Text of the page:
March 16, 2010
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Health Canada released the finalized version of its Guidance Document for “Subsequent Entry Biologics” (SEBs). The final version is mostly the same as the draft guidance released last March, and actually comes after the approval of Canada’s first SEB last April.
SEBs are a class of drugs that the EU calls “biosimilars” and the U.S. calls “a class of biologics we may recognize one day if health reform passes”“follow-on biologics,” but the gist is that they are copycat versions of existing large-molecule drugs. Because of their complexity, different versions of the same biologic cannot be characterized as identical. Hence “similar”.
Regulators are seeking a balance with respect to how much biosimilars can rely on data from the original (“reference”) drug in applying for their own approval, and with respect to how long to protect the reference drug’s data. Here are some highlights of Health Canada’s approach:
- A full New Drug Submission required for SEBs, (not an abbreviated submission, as for small-moelcule generics).
- The data exclusivity period — the time that must elapse before an SEB can use the data from the reference biologic’s application — is 6 years.
- Studies comparing the reference biologic to the SEB must be conducted in a side-by-side format.
For more information, check out the Ogilvy Renault Pharma in Brief publication, or read the whole Guidance Document.
April 22, 2009
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Guest post from Jill Daley, part of our all-star life sciences team at Ogilvy:
Today, Sandoz Canada announced that Health Canada has granted it a market authorization for Omnitrope™.
This announcement marks the approval of the first subsequent entry biologic (SEB, also known as a “follow-on biologic” (FOB) in the U.S. or a “biosimilar” in the EU) of a previously approved recombinant biotechnology drug by Health Canada.
Omnitrope™ has received similar treatment in the United States and in Europe where it has been approved as a “follow-on protein” and a “biosimilar” respectively.
Interestingly, today’s announcement came less than one month following Health Canada’s issuance of the Draft Guidance for Sponsors: Information and Submission Requirements for Subsequent Entry Biologics. The Ogilvy Renault bulletin analyzing the draft guidance is here.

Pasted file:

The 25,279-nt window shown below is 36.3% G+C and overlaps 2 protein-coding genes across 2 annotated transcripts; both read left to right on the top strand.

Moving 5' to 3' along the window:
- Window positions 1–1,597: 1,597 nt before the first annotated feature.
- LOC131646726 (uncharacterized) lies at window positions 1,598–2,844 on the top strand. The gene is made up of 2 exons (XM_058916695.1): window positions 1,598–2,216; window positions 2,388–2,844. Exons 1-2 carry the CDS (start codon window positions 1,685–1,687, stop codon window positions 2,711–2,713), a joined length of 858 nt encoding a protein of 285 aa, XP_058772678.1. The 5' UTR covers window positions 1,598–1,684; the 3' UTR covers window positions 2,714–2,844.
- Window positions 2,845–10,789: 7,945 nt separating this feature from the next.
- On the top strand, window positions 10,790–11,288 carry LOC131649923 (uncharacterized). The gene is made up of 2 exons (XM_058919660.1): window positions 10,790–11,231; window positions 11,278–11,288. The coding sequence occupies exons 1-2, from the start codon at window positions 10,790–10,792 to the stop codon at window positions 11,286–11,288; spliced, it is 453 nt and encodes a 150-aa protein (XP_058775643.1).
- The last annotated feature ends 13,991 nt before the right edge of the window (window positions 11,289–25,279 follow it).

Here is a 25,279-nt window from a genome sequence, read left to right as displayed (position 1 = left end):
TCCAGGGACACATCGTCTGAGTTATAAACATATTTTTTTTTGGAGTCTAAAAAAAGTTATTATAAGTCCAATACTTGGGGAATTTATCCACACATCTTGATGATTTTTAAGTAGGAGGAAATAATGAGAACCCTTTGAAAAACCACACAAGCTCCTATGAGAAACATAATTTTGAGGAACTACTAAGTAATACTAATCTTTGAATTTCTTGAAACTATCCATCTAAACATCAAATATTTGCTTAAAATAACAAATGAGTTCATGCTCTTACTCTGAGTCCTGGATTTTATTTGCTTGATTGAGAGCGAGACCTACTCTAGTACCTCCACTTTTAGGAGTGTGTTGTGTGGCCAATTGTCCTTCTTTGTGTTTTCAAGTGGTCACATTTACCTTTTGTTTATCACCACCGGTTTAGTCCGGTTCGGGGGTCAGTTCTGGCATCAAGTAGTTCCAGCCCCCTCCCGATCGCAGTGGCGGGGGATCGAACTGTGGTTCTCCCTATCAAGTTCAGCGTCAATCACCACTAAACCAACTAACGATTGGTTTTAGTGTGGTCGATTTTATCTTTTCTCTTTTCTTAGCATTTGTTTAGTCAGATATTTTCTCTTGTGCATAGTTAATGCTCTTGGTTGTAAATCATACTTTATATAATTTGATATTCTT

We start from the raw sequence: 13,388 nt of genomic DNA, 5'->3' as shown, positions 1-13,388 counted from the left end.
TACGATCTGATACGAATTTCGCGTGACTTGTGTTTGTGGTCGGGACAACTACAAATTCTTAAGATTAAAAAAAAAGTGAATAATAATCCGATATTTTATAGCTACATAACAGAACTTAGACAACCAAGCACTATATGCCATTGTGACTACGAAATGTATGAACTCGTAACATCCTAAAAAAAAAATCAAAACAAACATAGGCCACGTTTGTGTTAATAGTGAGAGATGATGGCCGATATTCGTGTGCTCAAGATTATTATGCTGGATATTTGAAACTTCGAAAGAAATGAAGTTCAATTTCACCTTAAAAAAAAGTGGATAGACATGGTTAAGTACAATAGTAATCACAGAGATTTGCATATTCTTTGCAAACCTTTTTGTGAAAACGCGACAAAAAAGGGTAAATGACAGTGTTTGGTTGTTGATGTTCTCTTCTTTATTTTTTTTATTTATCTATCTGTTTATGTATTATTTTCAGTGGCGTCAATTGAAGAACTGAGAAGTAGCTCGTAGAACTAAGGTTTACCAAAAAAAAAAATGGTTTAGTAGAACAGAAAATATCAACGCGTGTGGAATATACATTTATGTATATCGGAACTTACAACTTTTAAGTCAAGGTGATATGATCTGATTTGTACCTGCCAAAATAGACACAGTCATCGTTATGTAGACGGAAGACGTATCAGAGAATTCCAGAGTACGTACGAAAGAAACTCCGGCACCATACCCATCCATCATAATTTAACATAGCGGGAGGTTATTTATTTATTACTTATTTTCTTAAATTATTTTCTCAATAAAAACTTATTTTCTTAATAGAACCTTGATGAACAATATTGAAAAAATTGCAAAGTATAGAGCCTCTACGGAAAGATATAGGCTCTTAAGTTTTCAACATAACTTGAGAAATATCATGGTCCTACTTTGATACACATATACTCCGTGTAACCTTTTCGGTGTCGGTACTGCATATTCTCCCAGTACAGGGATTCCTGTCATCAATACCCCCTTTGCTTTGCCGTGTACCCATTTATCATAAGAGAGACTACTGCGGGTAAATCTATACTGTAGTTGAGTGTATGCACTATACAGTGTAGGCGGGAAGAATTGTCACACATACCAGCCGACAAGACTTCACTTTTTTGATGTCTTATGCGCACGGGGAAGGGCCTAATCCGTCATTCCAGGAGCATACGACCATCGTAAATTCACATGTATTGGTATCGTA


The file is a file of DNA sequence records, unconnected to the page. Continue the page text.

The draft guidance is open to consultation until May 26, 2009. Interested stakeholders are invited to submit written coments via email (BGTD_PPD_DPP@HC-SC.GC.CA), mail or fax (613-952-5364).
April 15, 2009
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Two Camels! Dolly the cloned sheep, meet Injaz the cloned camel.
Two R&D Heads! The combined Pfizer-Wyeth will have Mikael Dolsten heading up the newly created BioTherapeutics Research Group and Martin Mackay heading up the small molecule PharmaTherapeutics Research Group. (Two CapitalLetters!) The In Vivo Blog has a podcast interviewing both.
Two VA Initiatives! In addition to the electronic medical records initiative we mentioned earlier this week, the Department of Veterans Affairs is also setting up a large cohort genetic study that will establish a database of genetic information from patients that will be linked to the participants’ electronic health records. This is great news for personalized medicine because it will ensure that the EHR standard that comes out of the VA project will accomodate and utilize individualized genotypic data.
Two R’s, Two L’s, Two B’s! G. Steven Burrill (two r’s, two l’s, one b) says he’s confident he can raise $1 billion (there it is!) to develop the Pine Island biotechnology project and a private equity/venture capital fund, which will support development of new technologies out of the Mayo Clinic and the University of Minnesota, among others.
Two Guidance…s! Health Canada issued a finalized version of a Guidance Document on data protection (only applicable to qualifying innovative drugs that received an NOC on or after June 17, 2006) AND a revised version of the draft Guidance Document on Subsequent Entry Biologics, (which includes a 6-year data protection period). More to come on this.
Two Border Crossings! Simponi, a biologic developed by Johnson & Johnson and Schering-Plough, crossed the border Northbound — gaining approval from Health Canada before the FDA; and Molecular Templates Inc. crossed the border Southbound — leaving Ontario for the Texas Life-Sciences Collaboration Center.